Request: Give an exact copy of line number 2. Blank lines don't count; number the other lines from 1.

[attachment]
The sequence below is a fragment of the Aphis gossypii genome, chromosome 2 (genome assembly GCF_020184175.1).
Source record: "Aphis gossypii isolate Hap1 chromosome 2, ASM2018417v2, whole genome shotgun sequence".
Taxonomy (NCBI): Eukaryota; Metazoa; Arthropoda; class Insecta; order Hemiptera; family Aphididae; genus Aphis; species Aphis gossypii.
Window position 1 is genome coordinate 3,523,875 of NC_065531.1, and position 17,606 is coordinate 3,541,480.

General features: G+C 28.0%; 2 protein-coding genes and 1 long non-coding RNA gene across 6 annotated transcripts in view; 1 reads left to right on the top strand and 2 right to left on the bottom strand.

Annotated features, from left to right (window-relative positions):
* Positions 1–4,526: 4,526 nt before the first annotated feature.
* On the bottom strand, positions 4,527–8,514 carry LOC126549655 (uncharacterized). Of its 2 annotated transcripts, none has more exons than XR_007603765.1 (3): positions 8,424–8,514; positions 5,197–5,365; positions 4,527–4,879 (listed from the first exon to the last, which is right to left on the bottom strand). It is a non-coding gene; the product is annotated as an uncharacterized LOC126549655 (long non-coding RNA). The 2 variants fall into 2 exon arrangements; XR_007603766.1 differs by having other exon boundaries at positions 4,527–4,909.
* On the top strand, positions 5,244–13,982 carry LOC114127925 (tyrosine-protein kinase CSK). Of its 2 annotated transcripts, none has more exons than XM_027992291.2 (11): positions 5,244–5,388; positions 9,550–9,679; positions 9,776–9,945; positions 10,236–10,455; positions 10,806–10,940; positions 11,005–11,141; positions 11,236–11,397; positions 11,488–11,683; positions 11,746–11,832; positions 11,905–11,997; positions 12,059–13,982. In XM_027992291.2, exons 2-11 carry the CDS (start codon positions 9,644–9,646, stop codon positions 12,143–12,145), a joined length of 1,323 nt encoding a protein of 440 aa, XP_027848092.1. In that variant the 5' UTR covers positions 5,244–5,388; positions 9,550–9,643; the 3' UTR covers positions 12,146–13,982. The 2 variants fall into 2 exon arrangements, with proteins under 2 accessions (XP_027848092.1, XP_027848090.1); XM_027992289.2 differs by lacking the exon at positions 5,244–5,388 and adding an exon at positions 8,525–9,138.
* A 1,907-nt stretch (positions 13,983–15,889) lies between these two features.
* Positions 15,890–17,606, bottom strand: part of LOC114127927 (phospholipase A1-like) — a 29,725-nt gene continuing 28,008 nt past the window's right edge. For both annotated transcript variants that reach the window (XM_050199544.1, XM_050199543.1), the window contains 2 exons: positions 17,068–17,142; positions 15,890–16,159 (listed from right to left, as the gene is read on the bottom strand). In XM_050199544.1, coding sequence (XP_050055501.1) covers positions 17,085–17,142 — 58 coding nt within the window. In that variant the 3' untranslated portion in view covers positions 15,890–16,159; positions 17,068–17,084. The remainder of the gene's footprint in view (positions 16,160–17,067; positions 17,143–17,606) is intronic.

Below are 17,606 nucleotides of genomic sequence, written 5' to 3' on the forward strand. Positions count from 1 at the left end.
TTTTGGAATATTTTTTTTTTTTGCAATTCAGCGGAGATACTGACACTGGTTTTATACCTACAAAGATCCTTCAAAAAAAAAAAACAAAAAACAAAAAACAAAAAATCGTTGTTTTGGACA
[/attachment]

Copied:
Source record: "Aphis gossypii isolate Hap1 chromosome 2, ASM2018417v2, whole genome shotgun sequence".